Is HTTPS decrypted (and re-encrypted) to allow interrogation of web traffic

In Avast, they install their certificate in the global store (in Windows, run certmgr.msc and look under Trusted tab) or in Firefox’s private cert store (Mozilla uses their own cert store instead of the global one managed by the OS). That lets them interrogate the HTTPS web traffic using a MITM (man in the middle) scheme. The client uses SSL to the AV’s proxy and the proxy uses SSL to the server. Without this scheme, the AV couldn’t inspect the web traffic to look for malicious content.

I’ve looked at the online manual for CIS, hunted around these forums, did online searches to look elsewhere but I’ve not found definitive information saying if and how CFW, CAV, or CIS can interrogate the contents of HTTPS traffic. Making the connections and white/blacklists of sites is not the same as looking at the content of the traffic. HTTPS is supposed to be secure as long as no MITM scheme is employed at the client end (but this is how, for example, employers can see the content of their employees’ web traffic) and how several other AVs work to look at the content rather than just the endpoints of a connection. The construction of this cert is important. Avast ran afoul of secure checks in Google Chrome (not at first but after Google made some changes) because how Avast’s cert was constructed. Firefox is more tolerant (or sloppy, depending on your point of view). I’ve been using HTTPS scanning in Avast for years now with no problems. I’m wondering if CFW (with or without CAV) or CIS can interrogate the content of HTTPS traffic.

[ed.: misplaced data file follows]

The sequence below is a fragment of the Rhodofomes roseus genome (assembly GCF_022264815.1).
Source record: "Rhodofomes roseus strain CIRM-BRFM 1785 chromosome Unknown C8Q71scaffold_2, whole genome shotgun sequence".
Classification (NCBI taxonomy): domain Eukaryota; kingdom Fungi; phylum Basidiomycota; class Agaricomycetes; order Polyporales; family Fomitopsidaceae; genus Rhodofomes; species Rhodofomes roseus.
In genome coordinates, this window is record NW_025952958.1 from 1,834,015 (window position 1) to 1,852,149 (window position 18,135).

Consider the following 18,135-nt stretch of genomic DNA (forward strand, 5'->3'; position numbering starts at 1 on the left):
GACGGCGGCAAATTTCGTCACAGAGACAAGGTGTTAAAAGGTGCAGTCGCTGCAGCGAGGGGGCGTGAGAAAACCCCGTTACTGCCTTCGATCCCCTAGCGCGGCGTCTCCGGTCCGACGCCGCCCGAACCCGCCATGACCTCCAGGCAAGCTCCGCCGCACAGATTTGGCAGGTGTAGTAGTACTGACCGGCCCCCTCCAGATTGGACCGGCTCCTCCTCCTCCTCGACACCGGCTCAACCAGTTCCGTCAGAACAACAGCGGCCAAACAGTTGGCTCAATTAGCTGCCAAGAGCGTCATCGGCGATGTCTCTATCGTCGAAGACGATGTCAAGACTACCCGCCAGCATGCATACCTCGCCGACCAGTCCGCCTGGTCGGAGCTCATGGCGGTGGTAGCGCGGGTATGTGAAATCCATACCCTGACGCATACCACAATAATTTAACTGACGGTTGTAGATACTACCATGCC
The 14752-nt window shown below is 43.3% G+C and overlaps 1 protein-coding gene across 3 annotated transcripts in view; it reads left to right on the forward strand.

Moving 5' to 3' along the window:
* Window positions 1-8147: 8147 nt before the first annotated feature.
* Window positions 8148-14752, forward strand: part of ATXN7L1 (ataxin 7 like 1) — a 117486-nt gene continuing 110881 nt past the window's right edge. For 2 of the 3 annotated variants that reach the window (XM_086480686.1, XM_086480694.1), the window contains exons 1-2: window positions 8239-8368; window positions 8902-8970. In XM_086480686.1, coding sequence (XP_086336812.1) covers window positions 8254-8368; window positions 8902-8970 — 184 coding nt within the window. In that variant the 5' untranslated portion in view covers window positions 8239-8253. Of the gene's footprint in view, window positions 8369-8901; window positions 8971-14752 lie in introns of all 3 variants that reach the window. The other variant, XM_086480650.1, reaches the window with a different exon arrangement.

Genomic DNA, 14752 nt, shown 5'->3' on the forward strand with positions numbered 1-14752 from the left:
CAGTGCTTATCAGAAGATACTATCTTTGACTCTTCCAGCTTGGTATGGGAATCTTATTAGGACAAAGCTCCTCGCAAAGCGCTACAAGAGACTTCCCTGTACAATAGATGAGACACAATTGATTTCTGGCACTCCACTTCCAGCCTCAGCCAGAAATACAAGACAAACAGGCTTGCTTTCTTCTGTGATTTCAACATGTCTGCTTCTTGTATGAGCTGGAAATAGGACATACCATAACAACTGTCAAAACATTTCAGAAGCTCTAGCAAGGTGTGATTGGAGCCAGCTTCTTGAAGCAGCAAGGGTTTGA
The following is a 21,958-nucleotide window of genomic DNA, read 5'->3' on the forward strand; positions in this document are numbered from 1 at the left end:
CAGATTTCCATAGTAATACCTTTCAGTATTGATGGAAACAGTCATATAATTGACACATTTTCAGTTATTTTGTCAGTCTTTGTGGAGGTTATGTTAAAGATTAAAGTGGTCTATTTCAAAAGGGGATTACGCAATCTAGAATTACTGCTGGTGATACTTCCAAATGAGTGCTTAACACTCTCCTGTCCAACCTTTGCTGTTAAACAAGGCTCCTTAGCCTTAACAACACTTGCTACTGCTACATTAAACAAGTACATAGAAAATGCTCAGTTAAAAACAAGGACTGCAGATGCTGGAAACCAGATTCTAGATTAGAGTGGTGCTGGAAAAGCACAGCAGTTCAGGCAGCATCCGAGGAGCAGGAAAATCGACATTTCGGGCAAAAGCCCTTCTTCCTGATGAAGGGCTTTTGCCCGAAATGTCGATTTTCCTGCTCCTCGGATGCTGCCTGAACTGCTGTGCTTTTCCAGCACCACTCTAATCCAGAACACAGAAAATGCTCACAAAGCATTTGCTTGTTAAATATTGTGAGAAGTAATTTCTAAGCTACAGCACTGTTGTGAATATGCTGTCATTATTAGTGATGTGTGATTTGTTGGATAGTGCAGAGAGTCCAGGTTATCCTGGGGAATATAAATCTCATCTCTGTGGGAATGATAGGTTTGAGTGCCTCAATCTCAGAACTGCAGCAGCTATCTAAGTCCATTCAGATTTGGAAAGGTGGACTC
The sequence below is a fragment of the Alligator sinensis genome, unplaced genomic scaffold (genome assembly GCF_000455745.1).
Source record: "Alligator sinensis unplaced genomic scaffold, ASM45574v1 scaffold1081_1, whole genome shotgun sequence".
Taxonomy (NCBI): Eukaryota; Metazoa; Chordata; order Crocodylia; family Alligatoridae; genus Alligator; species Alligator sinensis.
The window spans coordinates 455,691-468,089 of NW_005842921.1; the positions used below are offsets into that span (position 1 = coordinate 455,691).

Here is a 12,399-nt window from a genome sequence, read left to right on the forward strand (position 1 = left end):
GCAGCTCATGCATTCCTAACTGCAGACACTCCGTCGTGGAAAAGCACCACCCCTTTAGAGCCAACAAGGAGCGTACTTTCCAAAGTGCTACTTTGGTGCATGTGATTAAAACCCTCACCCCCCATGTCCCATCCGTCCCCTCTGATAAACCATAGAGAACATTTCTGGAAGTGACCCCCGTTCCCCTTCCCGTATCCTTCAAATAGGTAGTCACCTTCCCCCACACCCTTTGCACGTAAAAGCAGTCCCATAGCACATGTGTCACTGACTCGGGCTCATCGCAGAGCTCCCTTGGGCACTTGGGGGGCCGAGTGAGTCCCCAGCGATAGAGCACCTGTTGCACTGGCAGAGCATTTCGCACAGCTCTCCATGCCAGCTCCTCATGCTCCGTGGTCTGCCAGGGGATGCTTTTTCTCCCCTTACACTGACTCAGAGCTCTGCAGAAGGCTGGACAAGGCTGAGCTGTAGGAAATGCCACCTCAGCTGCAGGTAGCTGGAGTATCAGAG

Didn’t see an option to enable/disable HTTPS scanning.

Also, IPv6 is hardly new anymore. Why would CFW come pre-configured with IPv6 filtering disabled? I have not run across a router or cable modem that does not support IPv6 for a long time.

CIS uses API function hooks for IE, FF, CD, and CID to see the URL for use with the web filter. As for the AV, the only time it can scan objects that are transferred through HTTPS is when those objects are written to disk.